I hope you enjoyed reading about my January Scrap Challenge quilts. Now it’s time to prepare for quilting! I have three steps to follow to get your quilt top ready for quilting: backing, washing, and batting.
How to Use Scrap Fabric for Quilt Backs
After getting three queen size quilts out of my shoe boxes, I still had quilt pieces left over! (I think my fabric stash multiplies at night while I sleep quilt.😉) I decided not to make a fourth quilt, but instead sewed the leftovers together. I used the scrap pieces for the backing. Here’s how they look:
How to Prepare Quilt Tops for Quilting
Next, I decided to wash both the quilt tops and backs. When you’re making scrappy quilts, it’s a good idea to rinse the quilt tops before quilting—especially if the fabrics are older and have been sitting around for several years.
The “rule of thumb
- Rinse: You can hand wash or use a washing machine on gentle wash using cold water. Do not use any soap. I usually do not use any dye catcher as sometimes I do when washing a quilt.
- Dry: Put the quilt in the dryer for a little while, but don’t let it dry completely. Iron the quilt top to finish drying and make the top nice and smooth for quilting.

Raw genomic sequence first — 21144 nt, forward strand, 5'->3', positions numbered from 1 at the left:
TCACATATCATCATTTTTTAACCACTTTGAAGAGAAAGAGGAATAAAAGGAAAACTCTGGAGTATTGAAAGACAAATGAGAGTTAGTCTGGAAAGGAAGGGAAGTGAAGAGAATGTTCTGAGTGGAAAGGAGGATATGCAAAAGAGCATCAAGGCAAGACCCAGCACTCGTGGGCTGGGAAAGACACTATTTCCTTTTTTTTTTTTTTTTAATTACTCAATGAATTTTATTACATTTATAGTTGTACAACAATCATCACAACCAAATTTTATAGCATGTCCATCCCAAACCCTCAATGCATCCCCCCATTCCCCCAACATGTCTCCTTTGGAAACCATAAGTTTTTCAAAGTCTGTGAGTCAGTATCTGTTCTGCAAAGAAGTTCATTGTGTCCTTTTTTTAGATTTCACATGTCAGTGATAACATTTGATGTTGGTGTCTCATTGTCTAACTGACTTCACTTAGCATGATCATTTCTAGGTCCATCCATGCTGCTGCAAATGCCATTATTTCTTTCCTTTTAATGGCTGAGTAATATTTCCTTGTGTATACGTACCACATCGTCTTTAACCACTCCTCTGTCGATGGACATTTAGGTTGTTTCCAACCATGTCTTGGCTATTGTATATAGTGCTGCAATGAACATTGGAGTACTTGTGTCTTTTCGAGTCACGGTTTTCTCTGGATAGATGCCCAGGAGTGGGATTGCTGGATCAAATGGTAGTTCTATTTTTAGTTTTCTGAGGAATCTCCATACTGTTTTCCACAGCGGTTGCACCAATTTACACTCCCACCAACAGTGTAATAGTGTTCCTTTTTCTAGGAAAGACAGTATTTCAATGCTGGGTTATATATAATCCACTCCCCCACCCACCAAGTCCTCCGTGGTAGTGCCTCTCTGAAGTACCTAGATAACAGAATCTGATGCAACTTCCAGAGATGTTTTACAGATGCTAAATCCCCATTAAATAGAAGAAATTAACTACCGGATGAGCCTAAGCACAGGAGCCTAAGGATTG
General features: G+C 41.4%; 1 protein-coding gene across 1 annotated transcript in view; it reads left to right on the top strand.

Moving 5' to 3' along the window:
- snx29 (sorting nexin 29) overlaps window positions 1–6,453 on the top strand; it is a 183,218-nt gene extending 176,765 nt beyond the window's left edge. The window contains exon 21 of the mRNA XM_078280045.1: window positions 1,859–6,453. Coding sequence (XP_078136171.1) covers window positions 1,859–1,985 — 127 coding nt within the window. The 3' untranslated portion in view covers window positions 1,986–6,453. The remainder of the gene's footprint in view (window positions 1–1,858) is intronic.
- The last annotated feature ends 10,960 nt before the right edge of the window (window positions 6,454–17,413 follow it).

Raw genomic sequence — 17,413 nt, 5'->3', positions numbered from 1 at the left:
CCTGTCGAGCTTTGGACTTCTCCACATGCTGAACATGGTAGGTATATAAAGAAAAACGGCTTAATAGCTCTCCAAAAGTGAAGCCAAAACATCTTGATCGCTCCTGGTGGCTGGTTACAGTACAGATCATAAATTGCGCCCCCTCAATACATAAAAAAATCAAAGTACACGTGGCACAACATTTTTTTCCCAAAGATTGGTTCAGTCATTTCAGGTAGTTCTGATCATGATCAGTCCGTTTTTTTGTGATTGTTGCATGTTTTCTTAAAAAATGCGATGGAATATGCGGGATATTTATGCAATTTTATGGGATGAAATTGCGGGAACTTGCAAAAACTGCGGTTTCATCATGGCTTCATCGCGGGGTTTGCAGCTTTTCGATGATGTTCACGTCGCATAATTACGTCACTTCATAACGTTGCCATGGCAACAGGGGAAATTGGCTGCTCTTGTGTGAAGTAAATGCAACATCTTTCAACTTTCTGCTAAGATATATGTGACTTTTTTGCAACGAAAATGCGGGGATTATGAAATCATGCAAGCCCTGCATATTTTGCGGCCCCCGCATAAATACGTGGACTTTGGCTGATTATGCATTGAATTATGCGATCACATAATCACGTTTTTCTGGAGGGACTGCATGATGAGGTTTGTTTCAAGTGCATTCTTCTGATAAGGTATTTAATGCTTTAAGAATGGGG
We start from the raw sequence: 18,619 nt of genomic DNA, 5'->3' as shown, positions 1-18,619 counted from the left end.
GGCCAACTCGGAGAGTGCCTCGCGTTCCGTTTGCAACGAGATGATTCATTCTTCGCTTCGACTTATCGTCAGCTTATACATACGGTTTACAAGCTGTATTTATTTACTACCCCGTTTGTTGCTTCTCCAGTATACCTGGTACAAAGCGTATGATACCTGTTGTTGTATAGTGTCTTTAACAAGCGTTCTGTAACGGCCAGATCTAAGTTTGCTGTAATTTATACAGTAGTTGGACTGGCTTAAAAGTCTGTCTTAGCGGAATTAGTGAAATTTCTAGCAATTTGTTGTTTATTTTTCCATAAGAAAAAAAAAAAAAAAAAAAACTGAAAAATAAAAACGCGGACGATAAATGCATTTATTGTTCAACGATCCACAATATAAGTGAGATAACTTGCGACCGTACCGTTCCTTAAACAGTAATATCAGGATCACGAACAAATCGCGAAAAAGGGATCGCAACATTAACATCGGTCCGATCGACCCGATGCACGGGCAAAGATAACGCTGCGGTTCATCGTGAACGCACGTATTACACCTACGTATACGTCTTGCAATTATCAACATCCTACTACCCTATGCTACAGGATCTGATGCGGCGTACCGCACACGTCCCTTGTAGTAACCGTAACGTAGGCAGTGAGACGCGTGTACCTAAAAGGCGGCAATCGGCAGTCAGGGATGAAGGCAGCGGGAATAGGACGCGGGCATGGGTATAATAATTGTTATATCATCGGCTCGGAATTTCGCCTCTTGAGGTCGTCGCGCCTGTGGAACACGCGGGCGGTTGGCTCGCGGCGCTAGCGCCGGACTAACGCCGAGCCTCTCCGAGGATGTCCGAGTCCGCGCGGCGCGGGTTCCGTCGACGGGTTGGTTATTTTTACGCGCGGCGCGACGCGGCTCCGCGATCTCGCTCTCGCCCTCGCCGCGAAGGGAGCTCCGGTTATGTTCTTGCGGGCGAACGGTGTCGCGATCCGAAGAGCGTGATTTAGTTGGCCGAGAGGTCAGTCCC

How to Use Scrap Batting for Quilts
So now our scrappy quilt tops and quilt backs are ready for quilting. We need just one more ingredient for our “quilt sandwich”—the quilt batting. Since these quilts were part of our Scrap Challenge, did you know that you can use scrap batting for quilts, too? Yes! You can use scrap batting for quilts, if you follow a few easy steps. Here is the process I use to prepare scrap batting for quilts.
Throughout the year, save your scrap quilt batting in a large tub or bag. (Beware of using garbage bags, since your helpful and efficient family members may decide to “accidentally” throw them away.)
Here are two different methods to join quilt batting scraps:
Sewing machine: Cut two straight edges and butt them up against each other and join with a zig zag stitch. I usually set my machine at stitch width 3.5 and length 3.5.
Fusible interfacing: Sometimes your sewing machine does not want to feed your fabric one to one, so if that happens to you, here is a helpful trick. Use knit fusible interfacing! Butt the two edges together and then iron the fusible interfacing to join the two pieces.
Size: Keep joining batting until the whole piece measures 3 inches larger on each side than your quilt top. For a queen size quilt (which measures 90 x 100), combine enough batting to measure 96 x 106.
Now that we have prepared the quilt top, quilt back, and batting, it’s time for my favorite part: quilting! Next week I will share my favorite quilting tips and reveal the finished scrappy quilts.
In the meantime, stay warm, keep sewing, and keep in touch! I love seeing the projects you are all making this winter.